If you’re more of a visual learner, here’s a few links to some crossover drills you can watch, from the same thread as Megahurtz’s comment:
As you do any of the drills I’ve listed here for laps or crossovers, there’s a few final things to always keep in mind. First off, remember to stay low. Get low, then get even lower, and stay there. There is no such thing as getting too low in roller derby. A 90 degree angle in your knees is the power stance, which, for those of you who aren’t mathematically inclined is really fuckin’ low. My thighs are hurting just thinking about it, because that’s how much it burns. But in a good way that will make for great sex and better derby later, so just focus on that part while your thighs are temporarily screaming about being in the fifth circle of hell. Second, lean into the curve. It will keep you from slipping as you skate. Third, look at the corner of the track where you’re going, not where you are. You want to keep your sight about one and a half curves ahead of where you are. If you’re entering curve one, look at the end of curve two. If you’re leaving curve two, look at the beginning of curve four. This keeps your shoulders squared with your desired direction, lining up your momentum so that it moves your speed along instead of hindering it.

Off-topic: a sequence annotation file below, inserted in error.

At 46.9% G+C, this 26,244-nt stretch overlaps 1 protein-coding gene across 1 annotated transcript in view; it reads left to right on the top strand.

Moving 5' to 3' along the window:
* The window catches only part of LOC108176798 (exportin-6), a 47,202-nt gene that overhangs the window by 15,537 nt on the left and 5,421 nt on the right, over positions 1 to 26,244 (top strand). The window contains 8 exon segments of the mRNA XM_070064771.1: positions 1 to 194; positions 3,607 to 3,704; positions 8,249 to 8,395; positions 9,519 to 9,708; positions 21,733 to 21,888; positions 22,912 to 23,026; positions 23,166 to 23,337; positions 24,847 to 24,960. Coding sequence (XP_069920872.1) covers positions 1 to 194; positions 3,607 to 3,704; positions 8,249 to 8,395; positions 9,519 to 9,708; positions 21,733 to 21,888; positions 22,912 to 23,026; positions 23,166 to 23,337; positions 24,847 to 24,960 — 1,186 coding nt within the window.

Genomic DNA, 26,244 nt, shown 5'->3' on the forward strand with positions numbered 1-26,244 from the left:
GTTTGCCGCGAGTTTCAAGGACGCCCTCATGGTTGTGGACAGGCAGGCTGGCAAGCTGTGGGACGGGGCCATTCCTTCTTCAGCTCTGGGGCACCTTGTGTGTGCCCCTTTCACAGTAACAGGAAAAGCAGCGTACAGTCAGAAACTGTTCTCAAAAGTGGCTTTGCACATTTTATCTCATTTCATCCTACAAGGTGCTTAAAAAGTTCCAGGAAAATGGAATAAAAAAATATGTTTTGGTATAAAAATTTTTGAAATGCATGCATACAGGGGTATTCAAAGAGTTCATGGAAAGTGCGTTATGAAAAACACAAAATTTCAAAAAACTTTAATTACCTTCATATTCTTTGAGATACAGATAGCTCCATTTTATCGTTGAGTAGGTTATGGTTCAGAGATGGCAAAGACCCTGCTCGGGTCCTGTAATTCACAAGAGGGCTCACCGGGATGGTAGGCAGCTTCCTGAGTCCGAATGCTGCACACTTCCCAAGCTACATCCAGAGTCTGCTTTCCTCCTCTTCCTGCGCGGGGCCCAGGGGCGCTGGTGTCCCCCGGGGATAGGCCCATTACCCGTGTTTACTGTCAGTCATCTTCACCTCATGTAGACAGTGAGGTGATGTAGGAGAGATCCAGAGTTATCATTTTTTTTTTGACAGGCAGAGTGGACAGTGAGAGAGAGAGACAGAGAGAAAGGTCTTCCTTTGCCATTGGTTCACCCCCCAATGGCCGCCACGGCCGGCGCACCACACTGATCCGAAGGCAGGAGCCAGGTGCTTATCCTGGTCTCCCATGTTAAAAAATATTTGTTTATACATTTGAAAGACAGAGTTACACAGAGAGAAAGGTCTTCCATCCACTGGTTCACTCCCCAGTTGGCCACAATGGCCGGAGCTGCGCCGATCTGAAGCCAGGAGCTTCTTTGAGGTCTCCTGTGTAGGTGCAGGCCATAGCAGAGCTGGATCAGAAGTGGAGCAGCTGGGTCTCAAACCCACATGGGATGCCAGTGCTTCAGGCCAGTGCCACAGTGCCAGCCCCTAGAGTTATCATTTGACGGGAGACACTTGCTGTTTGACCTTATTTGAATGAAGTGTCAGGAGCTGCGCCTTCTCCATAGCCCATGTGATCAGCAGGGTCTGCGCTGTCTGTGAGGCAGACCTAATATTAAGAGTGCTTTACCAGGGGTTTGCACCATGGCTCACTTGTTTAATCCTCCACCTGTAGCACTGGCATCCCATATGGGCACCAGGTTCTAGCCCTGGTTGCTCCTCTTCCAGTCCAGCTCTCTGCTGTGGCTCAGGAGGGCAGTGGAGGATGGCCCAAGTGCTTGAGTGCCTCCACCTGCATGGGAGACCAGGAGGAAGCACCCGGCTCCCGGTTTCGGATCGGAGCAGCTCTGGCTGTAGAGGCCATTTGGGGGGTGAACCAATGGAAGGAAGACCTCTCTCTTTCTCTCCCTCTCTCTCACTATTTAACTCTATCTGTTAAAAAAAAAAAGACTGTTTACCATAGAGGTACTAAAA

If you’re still here, thanks for reading through, and I hope you found something on here useful. If I didn’t credit someone properly, if you have something to add or want something clarified, comment or message me. I am also open to taking suggestions on what my next entry should focus on, should anyone have anything specific they’re struggling with.
Write ya next time,
PS Seeing as how this blog is getting a few more views than I anticipated, I tried to make the format a bit simpler and easier to navigate. Here’s hoping that five minutes of effort is helpful to someone in the blogosphere.